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Hippolyte Bayard 
[Self-portrait in front of garden] 
[Dessins photographiques sur Papier. Recueil No. 2. (ms. cover title) [The "Bayard Album"]] 
1845, June 
Salted paper print, hand-colored 
30.8 × 24.3 cm (12 1/8 × 9 9/16 in.) 
J. Paul Getty Museum 
Object Number: 84.XO.968.1 
By October 1840, a little over a year after several competing photographic processes had been made public, Hippolyte Bayard began staging elaborate self-portraits in his garden and other locations. His best known, Le Noyé [The Drowned Man], was made on October 18, 1840 (three variants are now part of the collection of the Société française de photographie in Paris.
The Getty Museum’s collection includes six other self-portraits by Bayard in addition to this 1847 Self-portrait in the Garden (See: 84.XO.968.20, 84.XO.968.166).* In five of the seven self-portraits, he placed himself in garden settings. This was, in part, a practical decision since natural light was required to make photographs at the time. However, his choice of setting also reflects his passion for plants. He came from a family of gardeners—his maternal grandfather worked in the extensive grounds of the abbey in Breteuil, the village where Bayard grew up. His father, a justice of the peace, was a passionate amateur gardener who grew peaches in an orchard attached to the family home. The garden(s) featured in Bayard’s self-portraits may indeed be part of the family property in Breteuil or his own home in Batignolles—an area that was just on the outskirts of Paris.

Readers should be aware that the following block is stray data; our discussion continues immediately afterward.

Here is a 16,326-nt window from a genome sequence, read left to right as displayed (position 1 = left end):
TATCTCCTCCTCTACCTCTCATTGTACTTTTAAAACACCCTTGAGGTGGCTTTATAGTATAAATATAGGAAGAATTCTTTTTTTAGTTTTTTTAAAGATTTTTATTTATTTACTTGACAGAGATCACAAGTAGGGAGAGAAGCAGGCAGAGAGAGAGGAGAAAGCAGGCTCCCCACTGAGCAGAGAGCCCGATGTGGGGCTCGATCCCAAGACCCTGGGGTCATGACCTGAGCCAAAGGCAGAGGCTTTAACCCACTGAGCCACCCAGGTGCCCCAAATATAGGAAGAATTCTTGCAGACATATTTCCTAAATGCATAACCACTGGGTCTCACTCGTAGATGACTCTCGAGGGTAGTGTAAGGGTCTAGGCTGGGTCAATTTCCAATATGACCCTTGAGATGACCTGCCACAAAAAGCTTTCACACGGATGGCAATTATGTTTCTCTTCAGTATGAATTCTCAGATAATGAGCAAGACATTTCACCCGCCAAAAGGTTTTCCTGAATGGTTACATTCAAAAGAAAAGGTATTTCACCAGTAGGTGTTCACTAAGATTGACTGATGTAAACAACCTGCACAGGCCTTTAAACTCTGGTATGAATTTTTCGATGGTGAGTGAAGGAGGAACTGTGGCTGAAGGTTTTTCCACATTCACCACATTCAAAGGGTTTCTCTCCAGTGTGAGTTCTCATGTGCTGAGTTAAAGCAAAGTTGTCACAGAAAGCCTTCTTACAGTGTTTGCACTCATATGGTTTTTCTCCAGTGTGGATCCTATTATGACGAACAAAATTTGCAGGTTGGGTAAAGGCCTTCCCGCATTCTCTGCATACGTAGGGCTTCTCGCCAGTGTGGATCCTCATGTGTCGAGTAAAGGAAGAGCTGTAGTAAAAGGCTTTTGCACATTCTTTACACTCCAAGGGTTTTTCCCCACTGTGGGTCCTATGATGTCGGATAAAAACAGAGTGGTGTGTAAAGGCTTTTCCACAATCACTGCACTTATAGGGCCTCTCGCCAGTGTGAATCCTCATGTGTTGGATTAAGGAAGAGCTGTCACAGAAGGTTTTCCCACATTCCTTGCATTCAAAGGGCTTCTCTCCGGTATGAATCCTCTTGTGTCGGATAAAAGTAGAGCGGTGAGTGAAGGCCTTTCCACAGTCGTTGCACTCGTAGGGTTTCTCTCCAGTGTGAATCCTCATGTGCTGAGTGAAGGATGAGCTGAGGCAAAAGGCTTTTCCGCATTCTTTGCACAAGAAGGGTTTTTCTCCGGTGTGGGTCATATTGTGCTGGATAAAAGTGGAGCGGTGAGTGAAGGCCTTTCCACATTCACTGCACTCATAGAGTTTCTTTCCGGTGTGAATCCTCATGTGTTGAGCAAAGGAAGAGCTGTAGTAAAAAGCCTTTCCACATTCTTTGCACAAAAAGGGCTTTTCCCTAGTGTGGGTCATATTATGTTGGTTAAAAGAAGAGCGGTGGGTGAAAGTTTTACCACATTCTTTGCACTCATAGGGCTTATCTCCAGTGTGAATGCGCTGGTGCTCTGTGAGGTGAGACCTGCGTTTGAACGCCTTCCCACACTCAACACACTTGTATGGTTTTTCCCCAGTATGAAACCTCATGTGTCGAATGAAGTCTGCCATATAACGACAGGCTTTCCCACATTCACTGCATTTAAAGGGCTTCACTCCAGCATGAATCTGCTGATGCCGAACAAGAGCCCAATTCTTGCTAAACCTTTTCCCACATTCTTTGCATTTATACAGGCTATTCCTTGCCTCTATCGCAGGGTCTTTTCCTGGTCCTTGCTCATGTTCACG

The setting becomes an integral aspect of these portraits. In this particular image, Bayard stands in front of an irregularly-shaped, almost branch-like wooden gate framed by vegetation. He is jauntily posed with his one hand leaning on the gate, a much-needed support used to maintain his pose over the extended period necessary for the exposure. The artist’s choice of clothing, including his cravat and brimmed cap as well as the positioning of his right arm at his waist and his pointed right leg, all combine to convey a sense of confidence.
*Four of the Getty’s Bayard self-portraits are part of a portfolio printed in 1965 by M. Gassmann and Son from Bayard’s original negatives that are housed in the SFP collection. (See: 84.XO.1166.1, 84.XO.1166.2, 84.XO.1166.8, and 84.XO.1166.25).
Carolyn Peter, J. Paul Getty Museum, Department of Photographs

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